|As I See It? 6-25
Sunday, January 6, 2008
By Tafeni English
I'm not sure how my 8-year-old daughter talked me into it, but it was my turn to be host parent for the Best Friends Forever Club outing. My daughter has spent most of her 3rd- grade school year proving her worthiness to be one of the BFFs, and you can imagine the many "talks" we've had about it. They ranged from making friends to hurt feelings to being overjoyed that she was finally accepted.
I'm not sure how I feel about watching two hours of ice-skating, but the girls are having a great time, laughing, screaming and yelling: "No, over here with me," one says. "Give me your hand," cries out another. And then, "Okay, it's time for the BFF hug."
Here it begins. "No — don't hug me. You are always doing that," one of the girls objects. The others don't like that response: "You can't be in the BFF club if you don't hug your friend," one of them retorts. Before the situation turns ugly, I call the girls off the ice and sit them down to talk.
Very quickly, we are discussing boundaries and personal space. I explain why it's important they respect one another's right not to be touched, even if it seems harmless to someone else. But as we're talking, I am also thinking about another discussion I need to have — one between a mom and her daughter. One that I have been avoiding. I need to talk to my child about sexual harassment. I need to admit to myself that she's not too young to hear this.
All too soon
In fact, she already hears about sexual harassment a lot. Media accounts are filled with reports of sexual harassment at schools, and of course children talk to each other about much more than we like to imagine. Although there is controversy about the fine line between innocent childhood or adolescent behaviors and true harassment, it's still important for parents to begin a dialogue with their children.
Sexual harassment causes emotional distress, and as parents we have to be ready to change our own attitudes about the subject. Children may or may not know that what they may think of as "normal" behaviors are inappropriate and could be labeled as harassment. Even more importantly, children need to know if they are being sexually harassed.
The odds are disturbingly high. According to the American Association of University Women's How to Stop Sexual Harassment in School, 81 percent of children will experience some form of sexual harassment during their school lives — 27 percent will experience it often. Worse, much of it will either be dismissed as flirting or never be reported, since children are not likely to reveal incidents of sexual harassment to either teachers or parents.
As parents we need to continuously teach our children to talk to us. The most important thing we can do is keep the lines of communication open. Our children need to know they have a safe environment in which to share even very troubling experiences.
Some tips and resources
A number of resources are available to parents to help begin the discussion on sexual harassment.
Here are some things I like to remember:
• Pay attention to your child. Parents know when something has changed. Children who are experiencing sexual harassment are often anxious, withdrawn or depressed. They may fear going to school, become overly concerned about their body image, or, just the opposite, lose concern for their personal appearance.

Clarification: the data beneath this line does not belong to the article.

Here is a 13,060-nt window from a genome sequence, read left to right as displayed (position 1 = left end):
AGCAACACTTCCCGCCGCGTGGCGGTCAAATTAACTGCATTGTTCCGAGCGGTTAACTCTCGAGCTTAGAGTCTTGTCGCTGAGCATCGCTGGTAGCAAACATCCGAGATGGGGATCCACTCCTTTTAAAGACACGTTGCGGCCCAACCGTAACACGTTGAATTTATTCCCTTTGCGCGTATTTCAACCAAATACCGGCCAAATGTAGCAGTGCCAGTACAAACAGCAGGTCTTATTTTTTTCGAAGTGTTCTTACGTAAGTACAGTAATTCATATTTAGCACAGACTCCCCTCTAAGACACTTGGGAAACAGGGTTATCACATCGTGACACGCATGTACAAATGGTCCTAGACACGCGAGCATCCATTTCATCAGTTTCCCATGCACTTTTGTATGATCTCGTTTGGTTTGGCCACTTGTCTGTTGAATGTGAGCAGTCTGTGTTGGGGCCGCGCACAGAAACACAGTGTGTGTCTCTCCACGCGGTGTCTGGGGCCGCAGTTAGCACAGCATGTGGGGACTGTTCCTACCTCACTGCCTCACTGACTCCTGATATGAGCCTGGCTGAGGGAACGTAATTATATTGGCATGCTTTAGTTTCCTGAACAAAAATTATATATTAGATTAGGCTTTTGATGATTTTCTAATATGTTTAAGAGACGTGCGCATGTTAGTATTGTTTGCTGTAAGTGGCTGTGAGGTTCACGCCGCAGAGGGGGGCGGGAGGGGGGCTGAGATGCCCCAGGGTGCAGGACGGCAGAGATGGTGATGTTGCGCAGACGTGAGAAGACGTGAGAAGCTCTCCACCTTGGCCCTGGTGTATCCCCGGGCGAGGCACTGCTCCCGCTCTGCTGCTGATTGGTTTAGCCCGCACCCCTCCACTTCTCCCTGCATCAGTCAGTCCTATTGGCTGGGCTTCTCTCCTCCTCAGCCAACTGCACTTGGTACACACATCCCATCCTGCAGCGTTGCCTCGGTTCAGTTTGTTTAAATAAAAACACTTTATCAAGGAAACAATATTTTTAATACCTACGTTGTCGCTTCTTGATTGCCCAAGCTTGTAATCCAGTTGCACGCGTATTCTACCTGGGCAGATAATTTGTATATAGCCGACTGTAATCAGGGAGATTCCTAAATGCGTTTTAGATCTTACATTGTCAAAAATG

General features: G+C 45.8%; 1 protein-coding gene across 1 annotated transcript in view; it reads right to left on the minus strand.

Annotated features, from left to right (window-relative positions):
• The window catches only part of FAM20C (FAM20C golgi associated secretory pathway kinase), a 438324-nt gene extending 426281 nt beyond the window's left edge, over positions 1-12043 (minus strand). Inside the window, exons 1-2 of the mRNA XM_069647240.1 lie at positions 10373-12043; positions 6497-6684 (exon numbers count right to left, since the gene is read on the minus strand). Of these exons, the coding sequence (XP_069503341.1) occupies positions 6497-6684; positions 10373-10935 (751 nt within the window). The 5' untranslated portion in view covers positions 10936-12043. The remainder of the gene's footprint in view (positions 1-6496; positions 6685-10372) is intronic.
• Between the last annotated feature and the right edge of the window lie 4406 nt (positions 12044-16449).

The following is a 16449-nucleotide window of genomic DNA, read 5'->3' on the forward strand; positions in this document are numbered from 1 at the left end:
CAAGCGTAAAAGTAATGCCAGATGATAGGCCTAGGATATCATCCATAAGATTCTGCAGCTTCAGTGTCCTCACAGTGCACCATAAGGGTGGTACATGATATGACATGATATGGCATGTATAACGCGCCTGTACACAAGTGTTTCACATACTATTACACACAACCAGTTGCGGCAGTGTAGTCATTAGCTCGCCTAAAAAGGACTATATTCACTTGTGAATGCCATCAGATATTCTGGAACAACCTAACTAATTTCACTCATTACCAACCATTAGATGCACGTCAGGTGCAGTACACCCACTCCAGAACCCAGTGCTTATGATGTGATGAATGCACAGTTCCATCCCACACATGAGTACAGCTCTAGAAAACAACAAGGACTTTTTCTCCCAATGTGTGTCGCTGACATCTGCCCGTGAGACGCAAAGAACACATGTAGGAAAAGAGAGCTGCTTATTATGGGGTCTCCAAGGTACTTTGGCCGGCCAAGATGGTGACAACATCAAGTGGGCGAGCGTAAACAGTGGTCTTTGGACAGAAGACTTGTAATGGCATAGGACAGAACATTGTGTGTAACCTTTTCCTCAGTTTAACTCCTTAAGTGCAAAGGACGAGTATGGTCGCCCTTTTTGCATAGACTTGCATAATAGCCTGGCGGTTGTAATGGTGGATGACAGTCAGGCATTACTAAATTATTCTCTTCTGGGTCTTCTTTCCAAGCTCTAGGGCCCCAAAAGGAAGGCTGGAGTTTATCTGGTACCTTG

• Tell your kids what sexual harassment is: unwanted sexual attention can be verbal or physical. Tell them it is illegal and a violation of their rights, even in a school setting.
• Be prepared to give them examples. This is the time to move beyond the "good touch/bad touch" conversation. Explain it so there is no doubt: sexually derogatory name-calling, grabbing, patting, comments about bodies, sexual remarks, gestures, demeaning jokes, and letters or notes containing sexual things.
• Assure them it's not their fault. Children need to feel safe telling someone if they are being sexually harassed. Children who are sexually abused experience shame, embarrassment and fear. Children need to know that sexual harassment is never okay.
• Encourage children and students to keep record of incidents, writing them down with the date and time. And report it.
• Tell them to trust their instincts about when they are in a problematic situation. Teaching children to trust their judgment increases self-confidence and self-esteem.
I promised my daughter that I would always be there for her, that I would protect her from any form of abuse. Like any parent, it is my hope that my daughter enjoys her childhood and her life without any physical or emotional wounds. Now, I also know the odds, and therefore the importance of adding my experience and my guidance as a mother to give her every edge I can.
I know I would have appreciated my mother spending more time talking with me about sexual harassment. We had several brief, repetitive conversations, all amounting to: "Don't you let anyone touch you anywhere you don't like." I wouldn't, but I never knew what to do if they just did it anyway. Did that include the boys who hit me on the rear when I got off the school bus? Did this mean the boys who would pull at my skirt and tease me for not having a boyfriend?
I don't want these same questions to confuse my daughter or inhibit her from asking about harassment — or telling me when it happens. Like all parents, I'm guilty of saying something bad will never happen to be my child. But I have to get real. I have to think it very well could be my child. I have to talk to her.
Tafeni English is a former director of Teaching Tolerance's Mix It Up program and is founder of Eve's Circle, a counseling program for young girls based in Montgomery, Ala.This essay originally appeared on Tolerance.org, the website of the Southern Poverty Law Center in Alabama.